This link was not established in Mitcheltree. The defendant was convicted under Section 333(a)(2) of a felony count for misbranding the drug MDMA. The conviction, based in part on misleading a government agency, was reversed due to insufficient evidence of specific intent to mislead or defraud a government agency. The government argued on appeal that defendants mislabeled the drug in an effort to mislead the local police, who were investigating the distribution of MDMA. However, the fact that the misbranding was contemporaneous with the police investigation was held insufficient to satisfy the specific intent requirement.
Impossibility was recognized as a defense to FDCA violations in United States v. Park,45 wherein the United States Supreme Court noted that "[t]he Act in its criminal aspect, does not require that which is objectively impossible."46 To establish a defense of impossibility, the defendant must:
Introduce evidence that he exercised extraordinary care, but was nevertheless unable to prevent violations of the act. The defense is raised when defendant introduces sufficient evidence of the exercise of extraordinary care to justify placing an additional burden on the government -- that of proving beyond a reasonable doubt that had defendant indeed exercised such extraordinary care, he could have prevented or corrected these violations.47
The defendant is entitled to a jury instruction on the objective impossibility defense only if the claim is supported by sufficient evidence placed on the record by the defendant. The judge determines whether the defendant has met the threshold test; the jury then determines whether the defendant has shown impossibility in fact. While lower courts have limited the availability of the defense solely to individual defendants as opposed to corporations, the Supreme Court has not yet spoken to this issue.
The nature of FDA regulatory powers dictates a close working relationship between the regulator and the regulated. Although this relationship can serve to foster productive and safe research practices, it can cause unique and complex issues in FDCA prosecutions. Fighting these prosecutions can provide the criminal lawyer with many opportunities for innovative defense work.
1. 21 U.S.C. 321(d).
2. 21 U.S.C. 301 et. seq.
3. United States v. Garfinkel, 29 F.3d 451 (8th Cir. 1994) (Section 355(i) not in violation of nondelegation doctrine).
4. 18 U.S.C. 3571 overrides the maximum FDCA fines and establishes limits of $100,000 for most misdemeanors and $250,000 for most felonies in the case of individual defendants.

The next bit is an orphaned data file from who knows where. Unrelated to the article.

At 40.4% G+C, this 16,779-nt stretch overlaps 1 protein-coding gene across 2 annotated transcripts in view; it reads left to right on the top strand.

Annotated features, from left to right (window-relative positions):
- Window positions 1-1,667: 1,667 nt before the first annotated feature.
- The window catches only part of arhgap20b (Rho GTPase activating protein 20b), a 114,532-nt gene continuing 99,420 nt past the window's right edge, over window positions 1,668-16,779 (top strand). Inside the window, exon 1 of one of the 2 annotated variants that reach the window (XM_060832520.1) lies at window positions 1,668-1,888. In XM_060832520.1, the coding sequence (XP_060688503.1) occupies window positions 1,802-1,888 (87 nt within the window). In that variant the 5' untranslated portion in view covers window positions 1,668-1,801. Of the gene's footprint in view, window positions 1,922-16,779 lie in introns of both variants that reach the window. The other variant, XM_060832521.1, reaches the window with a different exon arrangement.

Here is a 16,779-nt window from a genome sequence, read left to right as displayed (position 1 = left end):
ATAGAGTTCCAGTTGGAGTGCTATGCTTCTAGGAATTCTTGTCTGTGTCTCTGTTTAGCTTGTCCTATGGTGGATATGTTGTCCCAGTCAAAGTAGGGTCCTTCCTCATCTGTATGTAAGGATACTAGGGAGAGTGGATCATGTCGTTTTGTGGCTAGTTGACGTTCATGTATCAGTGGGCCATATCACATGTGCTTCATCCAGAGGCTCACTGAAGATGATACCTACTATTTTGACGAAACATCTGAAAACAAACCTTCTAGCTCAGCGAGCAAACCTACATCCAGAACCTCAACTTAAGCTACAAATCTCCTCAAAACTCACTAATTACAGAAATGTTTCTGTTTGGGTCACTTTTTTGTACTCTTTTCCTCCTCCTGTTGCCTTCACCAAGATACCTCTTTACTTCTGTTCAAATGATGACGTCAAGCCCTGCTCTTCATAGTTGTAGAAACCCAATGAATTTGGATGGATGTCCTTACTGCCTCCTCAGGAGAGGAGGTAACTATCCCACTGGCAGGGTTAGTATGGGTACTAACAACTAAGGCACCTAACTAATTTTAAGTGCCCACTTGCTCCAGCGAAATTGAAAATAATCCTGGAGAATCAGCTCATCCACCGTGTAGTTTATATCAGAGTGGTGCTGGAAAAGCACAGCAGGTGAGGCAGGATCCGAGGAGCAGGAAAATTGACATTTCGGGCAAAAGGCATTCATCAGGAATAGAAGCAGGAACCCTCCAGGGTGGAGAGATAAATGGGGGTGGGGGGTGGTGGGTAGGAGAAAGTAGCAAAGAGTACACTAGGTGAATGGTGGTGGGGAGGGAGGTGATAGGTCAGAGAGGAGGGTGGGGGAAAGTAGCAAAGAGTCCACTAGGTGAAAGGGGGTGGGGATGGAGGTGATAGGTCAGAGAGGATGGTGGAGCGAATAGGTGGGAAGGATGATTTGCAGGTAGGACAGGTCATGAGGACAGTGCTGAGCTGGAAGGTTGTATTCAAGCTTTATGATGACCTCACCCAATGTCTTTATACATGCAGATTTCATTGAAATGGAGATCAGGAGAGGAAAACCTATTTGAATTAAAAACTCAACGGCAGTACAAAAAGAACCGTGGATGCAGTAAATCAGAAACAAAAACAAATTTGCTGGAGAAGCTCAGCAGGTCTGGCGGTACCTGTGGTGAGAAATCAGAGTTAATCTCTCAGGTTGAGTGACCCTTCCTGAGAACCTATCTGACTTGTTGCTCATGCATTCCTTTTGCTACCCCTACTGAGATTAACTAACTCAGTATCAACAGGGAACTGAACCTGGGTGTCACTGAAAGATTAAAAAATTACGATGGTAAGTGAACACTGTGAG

5. 21 C.F.R. 312.47
6. 21 U.S.C. 374(a)(1)
7. Carol Benjamin & Betsy J. Floman, Federal Food and Drug Act Violations, 31 Am. Crim. L. Rev. 629, 635 (1994); see, also, Argent Chemical Laboratories, Inc. v. U.S., 93. F.3d 572 (9th Cir. 1996) cert. denied. ___U.S.___(1997) (in rem arrest warrant issued by clerk of court constitutionally adequate).
8. Benjamin & Floman, supra note 7, at 641.
9. Jonathan S. Kahan, Criminal Liability Under the Federal Food, Drug, and Cosmetic Act -- the Large Corporation Perspective, Food Drug Cosmetic L. J. 314, 316 (1981).
10. United States v. Dotterweich, 320 U.S. 277 (1943).
11. Kahan, supra note 9, at 321.
14. Charles R. McConachie, The Role of the Department of Justice in Enforcing the Federal Food, Drug and Cosmetic Act, 33 Food Drug Cosmetic L.J. 333, 334 (1976).
15. McConachie, supra note 14, at 335.
17. 21 C.F.R. 312.42 (Clinical Hold); 21 U.S.C. 332(a) (Injunctions); 21 U.S.C. 334 (Seizure); 21 U.S.C. 335(a) (Debarment and Suspension); 21 U.S.C. 333(f), 335(b) and 21 C.F.R. Part 17 (Civil Monetary Penalties).
18. Benjamin & Floman, supra note 7, at 641 (In 1991, the FDA "embarked on a highly publicized policy of enhanced enforcement of the FDCA in an effort to restore the credibility and integrity of the FDA.")(internal quotations omitted).
19. Dotterweich, 320 U.S. at 281.
20. Morissette v. United States, 342 U.S. 246, 256 (1952).
21. 421 U.S. 658 (1975).
22. Id. at 673.
23. United States v. Cattle King Packing, 793 F.2d 232 (10th Cir. 1986).
24. 21 U.S.C. 331(b).
25. 421 U.S. 658 (1975).
26. Id. at 672.
28. United States v. Roggy, 76 F.3d 189 (8th Cir.), cert. denied, ___ U.S. ___ (1996).
29. 320 U.S. 277 (1943).
30. Id. at 281 (internal citations omitted).
31. United States v. Beech-Nut Nutrition Corp., 87l F.2d 1181 (2nd Cir. 1989).
32. 909 F.2d 1114 (8th Cir. 1990).
33. Id. at 1124.
34. See 21 C.F.R. 312.64, 312.68.
35. 29 F.2d 451 (8th Cir. 1994).
36. Garfinkel was convicted on other charges brought under 18 U.S.C. 1001 (false statement to government agency) as a result of his certifying that he personally saw certain patients when they were allegedly seen only by an assistant. United States v. Garfinkel, 29 F.3d 1253 (8th Cir. 1994).
37. United States v. Najarian, 915 F.Supp. 1460 (D. Minn. 1996) (ruling on pretrial motions). For a discussion of the trial see J. Lundquist, United States v. Najarian: A Postmortem On Regulatory Misdirection, 131 Archives of Surgery 911 (1996).
38. United States v. C. R. Bard, Inc., 848 F.Supp. 287 (D. Mass. 1994).
39. United States v. Brebner, 951 F.2d 1017 (9th Cir. 1991); United States v. Austin, 915 F.2d 363 (8th Cir. 1990), cert. denied, 499 U.S. 977 (1991).
40. United States v. Pennsylvania Industrial Chemical Corp., 411 U.S. 655 (1973).
41. United States v. Hiland, 909 F.2d 1114 (8th Cir. 1990).
42. 21 U.S.C. 333(a)(2).
43. United States v. Mitcheltree, 940 F.2d 1329, 1346 (10th Cir. 1991).
44. Id. at 1349-51.
45. 421 U.S. 658 (1975).
46. Id. at 673.
47. United States v. Gel Spice Co., 601 F.Supp. 1205, 1213 (E.D.N.Y. 1984).